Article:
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'Sicko' rallies push on health care Screening aims to promote reforms

Director Michael Moore sure gets people fired up.

At least, that is the hope of the Western New York Health Care Campaign, which gave away more than 100 free tickets for Monday night's screening of "Sicko," a new Moore documentary about the nation's health care system.

The event at the Amherst Dipson Theater was part of an effort to build a grass-roots movement of New Yorkers pushing for accessible quality health care across the state, said Allison Duwe of the Coalition for Economic Justice.

"The turnout here tonight is proof of a national crisis," Duwe said. "Our system is broken, . . . and action is needed now."

The regional health care campaign is a coalition of non-profits, health-care advocacy groups, religious organizations and unions that are pushing, through lobbying and educational efforts, for accessible, quality health care.

More than 3 million state residents lack health insurance, and many who spoke said the system could only be fixed with a push from the people.

"Our health care policy is a national disgrace," said Assemblyman Sam Hoyt, D-Buffalo. "It takes somebody like Michael Moore to raise this issue to the level it needs to be raised to."

Hoyt said such state programs as Child Health Plus and Family Health Plus, which provide some insurance to New Yorkers who do not qualify for Medicaid, offer some relief. But he said more is needed.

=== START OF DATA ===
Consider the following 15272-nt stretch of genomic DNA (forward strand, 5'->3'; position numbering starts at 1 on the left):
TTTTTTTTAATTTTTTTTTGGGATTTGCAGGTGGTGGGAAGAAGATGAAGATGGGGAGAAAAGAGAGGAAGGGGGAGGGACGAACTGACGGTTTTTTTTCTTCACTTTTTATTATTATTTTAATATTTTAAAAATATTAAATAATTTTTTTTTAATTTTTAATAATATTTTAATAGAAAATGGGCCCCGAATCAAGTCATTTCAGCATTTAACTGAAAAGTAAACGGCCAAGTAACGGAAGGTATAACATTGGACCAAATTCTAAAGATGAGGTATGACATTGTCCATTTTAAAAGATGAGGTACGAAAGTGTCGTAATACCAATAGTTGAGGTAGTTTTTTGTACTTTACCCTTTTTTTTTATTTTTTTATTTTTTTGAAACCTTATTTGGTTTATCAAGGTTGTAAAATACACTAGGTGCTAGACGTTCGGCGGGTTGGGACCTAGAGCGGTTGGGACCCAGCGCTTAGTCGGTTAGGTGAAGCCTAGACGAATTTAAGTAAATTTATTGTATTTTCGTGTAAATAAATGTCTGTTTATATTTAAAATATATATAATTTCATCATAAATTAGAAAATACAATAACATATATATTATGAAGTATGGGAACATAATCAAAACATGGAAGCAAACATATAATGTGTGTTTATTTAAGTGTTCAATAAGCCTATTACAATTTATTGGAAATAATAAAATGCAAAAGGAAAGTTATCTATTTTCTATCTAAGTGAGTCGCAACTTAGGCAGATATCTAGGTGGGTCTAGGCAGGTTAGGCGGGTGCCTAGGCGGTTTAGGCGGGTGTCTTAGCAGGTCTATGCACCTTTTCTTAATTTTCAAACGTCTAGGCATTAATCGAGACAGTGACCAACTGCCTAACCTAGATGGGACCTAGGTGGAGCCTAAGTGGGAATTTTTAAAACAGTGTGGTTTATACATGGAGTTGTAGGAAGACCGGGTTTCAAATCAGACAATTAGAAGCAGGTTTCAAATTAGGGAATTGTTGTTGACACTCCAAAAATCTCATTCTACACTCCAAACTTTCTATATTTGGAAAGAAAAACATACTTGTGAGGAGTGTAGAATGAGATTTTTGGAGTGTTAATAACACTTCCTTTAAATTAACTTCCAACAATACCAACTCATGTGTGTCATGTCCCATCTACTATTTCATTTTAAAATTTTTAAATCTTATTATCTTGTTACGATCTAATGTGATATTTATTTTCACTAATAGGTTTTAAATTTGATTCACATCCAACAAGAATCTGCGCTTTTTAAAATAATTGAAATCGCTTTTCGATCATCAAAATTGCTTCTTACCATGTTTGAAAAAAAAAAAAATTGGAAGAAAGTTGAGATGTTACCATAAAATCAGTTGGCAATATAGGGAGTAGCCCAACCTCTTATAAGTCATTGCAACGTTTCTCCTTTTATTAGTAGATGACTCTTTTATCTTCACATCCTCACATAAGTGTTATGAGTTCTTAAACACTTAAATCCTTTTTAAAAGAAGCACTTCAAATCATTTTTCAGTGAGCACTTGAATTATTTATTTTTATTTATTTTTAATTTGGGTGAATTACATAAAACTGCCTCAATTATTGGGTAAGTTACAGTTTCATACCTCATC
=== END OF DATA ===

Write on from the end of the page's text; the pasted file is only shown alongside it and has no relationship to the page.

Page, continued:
Many said they came to the screening because they have watched friends and colleagues without health care struggle.

Dr. Rudolph Mueller of Jamestown told of a man who didn't go to the hospital to have a hernia treated because he had no health insurance.

Over the next two years, his condition deteriorated. Finally, he had to have a valve replaced, a procedure that cost more than $200,000.

"Ultimately this cost the system more than if he had insurance and had gotten his problems treated right away," Mueller said.

Others said they have health care, but their plans are insufficient.

"They said I'm making too much money [for health coverage]," said Betty Martin, president of the Transportation Aides of Buffalo, who earns about $9 an hour. "They make us jump through hoops."

John Buckley of Buffalo said a national push for universal health care is vitally important. Last year, when he fell and hurt his shoulder, he didn't see a doctor because he couldn't afford it.

"Everyone except the [American Medical Association] and drug companies are for [universal health care]," he said. "But nothing happens."


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